their agendas may air on the side of propaganda rather than
inspiration. In the case of THE EXORCISM OF EMILY ROSE I believe the
film makers committed an even bigger sin, they made a film that was
just plain stupid.
When young Emily Rose (Jennifer Carpenter, Whit Chicks) went off to college she thought all her dreams were coming true. That is until the six demons climbed into her body, one claiming to be Lucifer himself. The medical community thinks she may have epilepsy and so they put her on meds. Her parish Priest Father Moore (Tom Wilkinson, In The Bedroom) suggests a higher form of intervention and performs and exorcism on her. Now Emily Rose is dead and it's up to a hotshot Lawyer (Lauren Linney, You Can Count On Me) to defend Father Moore's actions and to keep him out of jail.
Director and Co-Screenwriter Scott Derickson (Hellraiser:Inferno) claims to have invented the first Horror/Courtroom Drama. I think he's right, and after sitting through this film I know why it took so long for it to happen. It doesn't work Not only because you cannot stop and think for one moment that this is how a courtroom is run. But mostly because you're not quite sure why Father Moore is up on the stand and not the doctor (Duncan Fraiser, The Claim) who was checking her vitals the whole time, Emily's Father, and/or Emily's Boyfriend who were all there at the scene of the crime . They were all present and did nothing to stop it. Why the heck do you only charge Father Moore with the crime? If you go to this movie thinking it's a horror film your seriously mistaken. It's more like the worst written episode of Law and Order you've ever seen. Courtroom cliché's abound, even a minor character who can shed light on the situation is bumped off. Why? Well for once it was an accident, or was it an act of God? The plot thickens, okay not really.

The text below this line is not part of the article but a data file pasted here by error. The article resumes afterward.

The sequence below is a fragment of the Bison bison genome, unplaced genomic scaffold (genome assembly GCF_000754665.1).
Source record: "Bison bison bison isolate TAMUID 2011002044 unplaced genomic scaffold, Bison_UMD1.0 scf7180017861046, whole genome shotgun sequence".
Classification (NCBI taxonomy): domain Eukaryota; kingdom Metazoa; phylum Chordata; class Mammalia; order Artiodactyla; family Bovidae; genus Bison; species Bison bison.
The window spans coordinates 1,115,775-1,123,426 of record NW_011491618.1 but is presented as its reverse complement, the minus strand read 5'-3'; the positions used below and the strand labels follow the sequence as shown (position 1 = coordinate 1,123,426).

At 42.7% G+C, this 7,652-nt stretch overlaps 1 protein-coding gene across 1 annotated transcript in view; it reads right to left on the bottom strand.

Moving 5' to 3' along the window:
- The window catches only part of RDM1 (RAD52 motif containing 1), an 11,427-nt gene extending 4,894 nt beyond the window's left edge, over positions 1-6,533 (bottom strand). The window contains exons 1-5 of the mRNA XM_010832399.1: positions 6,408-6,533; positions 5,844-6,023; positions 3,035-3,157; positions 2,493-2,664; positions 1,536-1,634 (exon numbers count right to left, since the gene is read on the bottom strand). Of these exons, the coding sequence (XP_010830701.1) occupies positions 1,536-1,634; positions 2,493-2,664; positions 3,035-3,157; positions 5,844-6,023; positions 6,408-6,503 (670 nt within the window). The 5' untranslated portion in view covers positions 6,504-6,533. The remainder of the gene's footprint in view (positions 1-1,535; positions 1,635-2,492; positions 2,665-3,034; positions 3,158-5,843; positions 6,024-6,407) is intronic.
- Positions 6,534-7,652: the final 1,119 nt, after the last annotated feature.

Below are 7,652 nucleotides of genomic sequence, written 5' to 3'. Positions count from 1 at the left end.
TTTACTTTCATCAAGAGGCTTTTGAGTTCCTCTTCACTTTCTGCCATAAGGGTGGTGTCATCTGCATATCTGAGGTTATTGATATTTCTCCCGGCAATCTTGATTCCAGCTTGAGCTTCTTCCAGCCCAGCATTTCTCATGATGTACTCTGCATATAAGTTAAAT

The sad part is that there could have been a compelling movie here. Emily Rose's story could have been fascinating. But alas for a film in which the Father Moore spouts out a half dozen times "I need to tell Emily's story." We only scratch the surface of who Emily Rose was? Why was she possessed? I can't for one moment believe it was for the half-baked and silly reason the film claims. What was she like before she went to college? Except for on old house full of cats and parents whom I might consider a little odd the film never delves into that.
Instead of telling Emily's story the film focuses on a trail that is so convoluted and silly that I almost burst out laughing. The final argument for Father Moore's innocence is that "There are No Facts Only Possibilities." Give me a break, what kind of numb-skull logic is that? Did Linney's character get a law degree off the back of a fortune cookie? That's not to say their aren't some redeeming qualities to the film. Lauren Linney and Campbell Scott (The prosecutor) do a tremendous job with a half baked script, and while he should probably stick to directing Scott Derrickson shows that he could make a nice moody Horror film if given the right material.